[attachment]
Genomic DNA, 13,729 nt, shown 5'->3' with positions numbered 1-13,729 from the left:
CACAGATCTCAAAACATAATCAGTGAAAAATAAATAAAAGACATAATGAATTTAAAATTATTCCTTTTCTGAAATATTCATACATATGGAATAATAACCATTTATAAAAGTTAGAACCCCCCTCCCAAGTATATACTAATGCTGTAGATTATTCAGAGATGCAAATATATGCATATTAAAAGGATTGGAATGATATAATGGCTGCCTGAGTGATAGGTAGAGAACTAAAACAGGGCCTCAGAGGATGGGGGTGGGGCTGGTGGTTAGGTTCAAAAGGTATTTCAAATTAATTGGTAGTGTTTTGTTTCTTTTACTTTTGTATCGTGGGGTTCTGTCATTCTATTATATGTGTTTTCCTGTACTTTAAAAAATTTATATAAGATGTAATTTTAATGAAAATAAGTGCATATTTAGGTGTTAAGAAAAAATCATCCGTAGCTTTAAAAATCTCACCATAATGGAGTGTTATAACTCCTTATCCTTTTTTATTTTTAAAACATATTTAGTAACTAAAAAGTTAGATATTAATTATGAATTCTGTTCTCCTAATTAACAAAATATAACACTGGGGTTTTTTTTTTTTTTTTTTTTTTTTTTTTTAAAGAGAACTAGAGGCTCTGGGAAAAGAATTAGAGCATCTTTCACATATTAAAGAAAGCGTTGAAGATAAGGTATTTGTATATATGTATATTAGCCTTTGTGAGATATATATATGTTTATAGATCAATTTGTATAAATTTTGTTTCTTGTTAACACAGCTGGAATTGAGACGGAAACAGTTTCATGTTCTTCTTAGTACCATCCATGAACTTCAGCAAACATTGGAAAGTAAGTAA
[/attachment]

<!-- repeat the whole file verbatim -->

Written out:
Genomic DNA, 13,729 nt, shown 5'->3' with positions numbered 1-13,729 from the left:
CACAGATCTCAAAACATAATCAGTGAAAAATAAATAAAAGACATAATGAATTTAAAATTATTCCTTTTCTGAAATATTCATACATATGGAATAATAACCATTTATAAAAGTTAGAACCCCCCTCCCAAGTATATACTAATGCTGTAGATTATTCAGAGATGCAAATATATGCATATTAAAAGGATTGGAATGATATAATGGCTGCCTGAGTGATAGGTAGAGAACTAAAACAGGGCCTCAGAGGATGGGGGTGGGGCTGGTGGTTAGGTTCAAAAGGTATTTCAAATTAATTGGTAGTGTTTTGTTTCTTTTACTTTTGTATCGTGGGGTTCTGTCATTCTATTATATGTGTTTTCCTGTACTTTAAAAAATTTATATAAGATGTAATTTTAATGAAAATAAGTGCATATTTAGGTGTTAAGAAAAAATCATCCGTAGCTTTAAAAATCTCACCATAATGGAGTGTTATAACTCCTTATCCTTTTTTATTTTTAAAACATATTTAGTAACTAAAAAGTTAGATATTAATTATGAATTCTGTTCTCCTAATTAACAAAATATAACACTGGGGTTTTTTTTTTTTTTTTTTTTTTTTTTTTTAAAGAGAACTAGAGGCTCTGGGAAAAGAATTAGAGCATCTTTCACATATTAAAGAAAGCGTTGAAGATAAGGTATTTGTATATATGTATATTAGCCTTTGTGAGATATATATATGTTTATAGATCAATTTGTATAAATTTTGTTTCTTGTTAACACAGCTGGAATTGAGACGGAAACAGTTTCATGTTCTTCTTAGTACCATCCATGAACTTCAGCAAACATTGGAAAGTAAGTAA